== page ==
A Discussion with Andre Niane, Director of the Center for Pedagogical Training, Mbour, Senegal

With: Andre Niane Berkley Center Profile

July 20, 2015

Background: As part of the Education and Social Justice Project, undergraduate student Sabrina Khan interviewed Andre Niane, who serves as the director of the Center for Pedagogical Training (CFP) in Mbour. In this interview, conducted in July 2015, Niane discusses the function of CFP and its role in the Catholic education system, as well as the reason Muslim parents send their children to Catholic schools.
Why are you interested in teaching, and in particular, primary school education?

It's a long story. I always wanted to serve others, especially in terms of education and children’s development. Primary schools are the basis of education. You need a solid foundation to continue your education well.

What is the importance of a Catholic education for small children?

The importance really comes from the values Catholic teaching seeks to transmit. It is true that what happens in Catholic education does not happen in other schools. Young people are viewed by society in relation to their behavior and the values that they exhibit. This is what makes Catholic education important, because it focuses on values.

What values does Catholic education seek to transmit?

Solidarity, respect for others, and cooperation.

What types of courses are offered at the center for those who want to teach?

First, we have pedagogical classes, which are those on how to teach different disciplines. We also have classes related to the understanding of pedagogical techniques, such as psychology, sociology. We also have catechesis, as well as education in values and ethics. All of these courses are mandatory. There are exceptional cases for Muslims who will not teach catechesis.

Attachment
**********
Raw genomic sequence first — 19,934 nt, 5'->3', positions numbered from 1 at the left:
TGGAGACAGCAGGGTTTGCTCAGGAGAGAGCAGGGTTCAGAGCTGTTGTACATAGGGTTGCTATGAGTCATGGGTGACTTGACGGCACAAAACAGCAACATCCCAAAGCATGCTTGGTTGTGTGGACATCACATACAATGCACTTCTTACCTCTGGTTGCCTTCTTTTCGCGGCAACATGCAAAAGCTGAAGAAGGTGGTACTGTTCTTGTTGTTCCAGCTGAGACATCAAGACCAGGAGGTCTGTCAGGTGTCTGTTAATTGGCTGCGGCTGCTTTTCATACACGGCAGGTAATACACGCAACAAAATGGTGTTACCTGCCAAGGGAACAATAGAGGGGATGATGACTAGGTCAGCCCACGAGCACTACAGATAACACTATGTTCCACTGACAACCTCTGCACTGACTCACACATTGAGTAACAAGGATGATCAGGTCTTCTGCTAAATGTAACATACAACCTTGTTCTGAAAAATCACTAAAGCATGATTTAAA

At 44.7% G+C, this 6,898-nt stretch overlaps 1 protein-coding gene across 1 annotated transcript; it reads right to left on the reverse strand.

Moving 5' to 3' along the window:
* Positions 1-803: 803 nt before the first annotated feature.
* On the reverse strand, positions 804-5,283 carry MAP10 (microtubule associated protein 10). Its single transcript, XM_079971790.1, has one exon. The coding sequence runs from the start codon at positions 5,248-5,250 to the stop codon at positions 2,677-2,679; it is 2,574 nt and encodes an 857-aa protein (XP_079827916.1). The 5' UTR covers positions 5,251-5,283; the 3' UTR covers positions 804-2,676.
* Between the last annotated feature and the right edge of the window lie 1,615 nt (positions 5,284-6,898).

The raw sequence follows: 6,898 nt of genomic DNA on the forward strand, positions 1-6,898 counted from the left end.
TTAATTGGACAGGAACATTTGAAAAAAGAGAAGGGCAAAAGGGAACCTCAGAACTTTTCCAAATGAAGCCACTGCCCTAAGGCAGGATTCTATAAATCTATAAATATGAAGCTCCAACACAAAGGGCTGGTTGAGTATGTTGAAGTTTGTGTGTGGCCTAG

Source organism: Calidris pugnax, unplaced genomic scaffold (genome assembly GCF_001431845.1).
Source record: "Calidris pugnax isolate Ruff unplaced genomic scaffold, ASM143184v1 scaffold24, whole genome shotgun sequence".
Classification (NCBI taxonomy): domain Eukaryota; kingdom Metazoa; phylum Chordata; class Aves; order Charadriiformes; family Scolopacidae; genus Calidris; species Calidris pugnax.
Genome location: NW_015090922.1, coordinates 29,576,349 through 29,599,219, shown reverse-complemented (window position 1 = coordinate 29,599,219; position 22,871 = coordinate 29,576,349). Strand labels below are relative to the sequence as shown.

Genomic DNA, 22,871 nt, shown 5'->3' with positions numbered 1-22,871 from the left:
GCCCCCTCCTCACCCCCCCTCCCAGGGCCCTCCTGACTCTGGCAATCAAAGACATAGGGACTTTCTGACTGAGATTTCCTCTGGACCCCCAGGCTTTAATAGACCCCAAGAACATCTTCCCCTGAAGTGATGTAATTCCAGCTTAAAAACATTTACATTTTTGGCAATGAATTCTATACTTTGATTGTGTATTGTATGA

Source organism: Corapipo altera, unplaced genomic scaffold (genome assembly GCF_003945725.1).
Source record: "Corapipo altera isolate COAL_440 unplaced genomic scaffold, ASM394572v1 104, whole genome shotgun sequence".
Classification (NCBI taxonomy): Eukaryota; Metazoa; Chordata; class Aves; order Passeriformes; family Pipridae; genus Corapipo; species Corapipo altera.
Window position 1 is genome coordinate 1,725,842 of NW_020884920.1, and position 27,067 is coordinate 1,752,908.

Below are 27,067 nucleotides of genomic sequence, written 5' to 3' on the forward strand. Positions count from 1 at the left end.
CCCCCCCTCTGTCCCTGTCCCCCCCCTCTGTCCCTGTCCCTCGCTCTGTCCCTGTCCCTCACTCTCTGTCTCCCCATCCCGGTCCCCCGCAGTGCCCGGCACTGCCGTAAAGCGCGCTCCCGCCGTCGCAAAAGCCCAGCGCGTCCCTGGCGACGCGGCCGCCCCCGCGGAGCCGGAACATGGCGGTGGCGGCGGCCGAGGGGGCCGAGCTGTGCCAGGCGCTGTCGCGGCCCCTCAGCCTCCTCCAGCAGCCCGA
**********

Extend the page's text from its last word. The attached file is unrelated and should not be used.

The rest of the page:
What is the greatest challenge facing the center?

The quality of teaching. Teachers must be functional on the ground, but they must also have a very good conception of their work. Another challenge is maintaining financial independence.

In general, what do you think attracts Muslim parents to Catholic schools?

I think that parents have a very good impression of Catholic schools and appreciate them very much. For example, at the l’Ecole d’Application [the primary school located at CFP], Muslim youth outnumber Christians by at least 300 or 400 percent. These students constitute good evidence of the good work we do and the seriousness of our study.

Is there anything you would like to add that we have not discussed?

The Catholic education system is very well appreciated in Senegal because of the seriousness of the system. We do not experience strikes, which waste time. There is a certain regularity. Furthermore, there are good results, despite the little funding that we have. The greatest challenge now is to maintain and keep this excellence.
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